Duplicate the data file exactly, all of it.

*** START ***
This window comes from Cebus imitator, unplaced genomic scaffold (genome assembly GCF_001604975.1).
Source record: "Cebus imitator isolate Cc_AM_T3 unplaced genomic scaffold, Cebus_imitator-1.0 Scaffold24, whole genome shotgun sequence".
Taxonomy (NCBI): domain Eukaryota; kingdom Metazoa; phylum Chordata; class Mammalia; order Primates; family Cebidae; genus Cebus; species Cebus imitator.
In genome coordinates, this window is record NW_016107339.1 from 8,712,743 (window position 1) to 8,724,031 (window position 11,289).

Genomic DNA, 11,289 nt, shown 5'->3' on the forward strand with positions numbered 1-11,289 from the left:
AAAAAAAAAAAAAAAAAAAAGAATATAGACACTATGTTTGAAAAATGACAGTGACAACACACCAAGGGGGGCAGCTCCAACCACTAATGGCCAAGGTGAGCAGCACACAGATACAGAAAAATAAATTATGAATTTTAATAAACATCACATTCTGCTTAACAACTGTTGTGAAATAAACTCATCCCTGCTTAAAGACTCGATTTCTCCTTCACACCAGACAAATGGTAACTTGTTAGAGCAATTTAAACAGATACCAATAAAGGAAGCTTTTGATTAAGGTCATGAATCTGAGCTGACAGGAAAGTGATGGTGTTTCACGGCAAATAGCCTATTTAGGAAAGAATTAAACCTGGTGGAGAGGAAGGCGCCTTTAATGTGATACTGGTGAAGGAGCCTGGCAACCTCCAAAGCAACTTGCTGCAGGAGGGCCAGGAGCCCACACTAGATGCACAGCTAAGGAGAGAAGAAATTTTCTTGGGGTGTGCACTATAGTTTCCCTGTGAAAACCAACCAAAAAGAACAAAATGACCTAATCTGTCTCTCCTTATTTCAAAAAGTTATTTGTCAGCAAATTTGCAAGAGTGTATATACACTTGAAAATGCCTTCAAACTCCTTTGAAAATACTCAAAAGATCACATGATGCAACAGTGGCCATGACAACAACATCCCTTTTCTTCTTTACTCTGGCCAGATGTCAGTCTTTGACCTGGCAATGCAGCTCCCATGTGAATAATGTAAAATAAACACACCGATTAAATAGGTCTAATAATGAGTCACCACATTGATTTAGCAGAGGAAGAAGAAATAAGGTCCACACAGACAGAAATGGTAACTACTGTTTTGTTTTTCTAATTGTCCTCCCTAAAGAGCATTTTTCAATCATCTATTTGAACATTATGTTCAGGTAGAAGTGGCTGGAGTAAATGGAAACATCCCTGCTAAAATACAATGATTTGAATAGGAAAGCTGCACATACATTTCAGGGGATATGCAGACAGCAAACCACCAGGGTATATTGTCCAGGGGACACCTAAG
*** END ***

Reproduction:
This window comes from Cebus imitator, unplaced genomic scaffold (genome assembly GCF_001604975.1).
Source record: "Cebus imitator isolate Cc_AM_T3 unplaced genomic scaffold, Cebus_imitator-1.0 Scaffold24, whole genome shotgun sequence".
Taxonomy (NCBI): domain Eukaryota; kingdom Metazoa; phylum Chordata; class Mammalia; order Primates; family Cebidae; genus Cebus; species Cebus imitator.
In genome coordinates, this window is record NW_016107339.1 from 8,712,743 (window position 1) to 8,724,031 (window position 11,289).

Genomic DNA, 11,289 nt, shown 5'->3' on the forward strand with positions numbered 1-11,289 from the left:
AAAAAAAAAAAAAAAAAAAAGAATATAGACACTATGTTTGAAAAATGACAGTGACAACACACCAAGGGGGGCAGCTCCAACCACTAATGGCCAAGGTGAGCAGCACACAGATACAGAAAAATAAATTATGAATTTTAATAAACATCACATTCTGCTTAACAACTGTTGTGAAATAAACTCATCCCTGCTTAAAGACTCGATTTCTCCTTCACACCAGACAAATGGTAACTTGTTAGAGCAATTTAAACAGATACCAATAAAGGAAGCTTTTGATTAAGGTCATGAATCTGAGCTGACAGGAAAGTGATGGTGTTTCACGGCAAATAGCCTATTTAGGAAAGAATTAAACCTGGTGGAGAGGAAGGCGCCTTTAATGTGATACTGGTGAAGGAGCCTGGCAACCTCCAAAGCAACTTGCTGCAGGAGGGCCAGGAGCCCACACTAGATGCACAGCTAAGGAGAGAAGAAATTTTCTTGGGGTGTGCACTATAGTTTCCCTGTGAAAACCAACCAAAAAGAACAAAATGACCTAATCTGTCTCTCCTTATTTCAAAAAGTTATTTGTCAGCAAATTTGCAAGAGTGTATATACACTTGAAAATGCCTTCAAACTCCTTTGAAAATACTCAAAAGATCACATGATGCAACAGTGGCCATGACAACAACATCCCTTTTCTTCTTTACTCTGGCCAGATGTCAGTCTTTGACCTGGCAATGCAGCTCCCATGTGAATAATGTAAAATAAACACACCGATTAAATAGGTCTAATAATGAGTCACCACATTGATTTAGCAGAGGAAGAAGAAATAAGGTCCACACAGACAGAAATGGTAACTACTGTTTTGTTTTTCTAATTGTCCTCCCTAAAGAGCATTTTTCAATCATCTATTTGAACATTATGTTCAGGTAGAAGTGGCTGGAGTAAATGGAAACATCCCTGCTAAAATACAATGATTTGAATAGGAAAGCTGCACATACATTTCAGGGGATATGCAGACAGCAAACCACCAGGGTATATTGTCCAGGGGACACCTAAG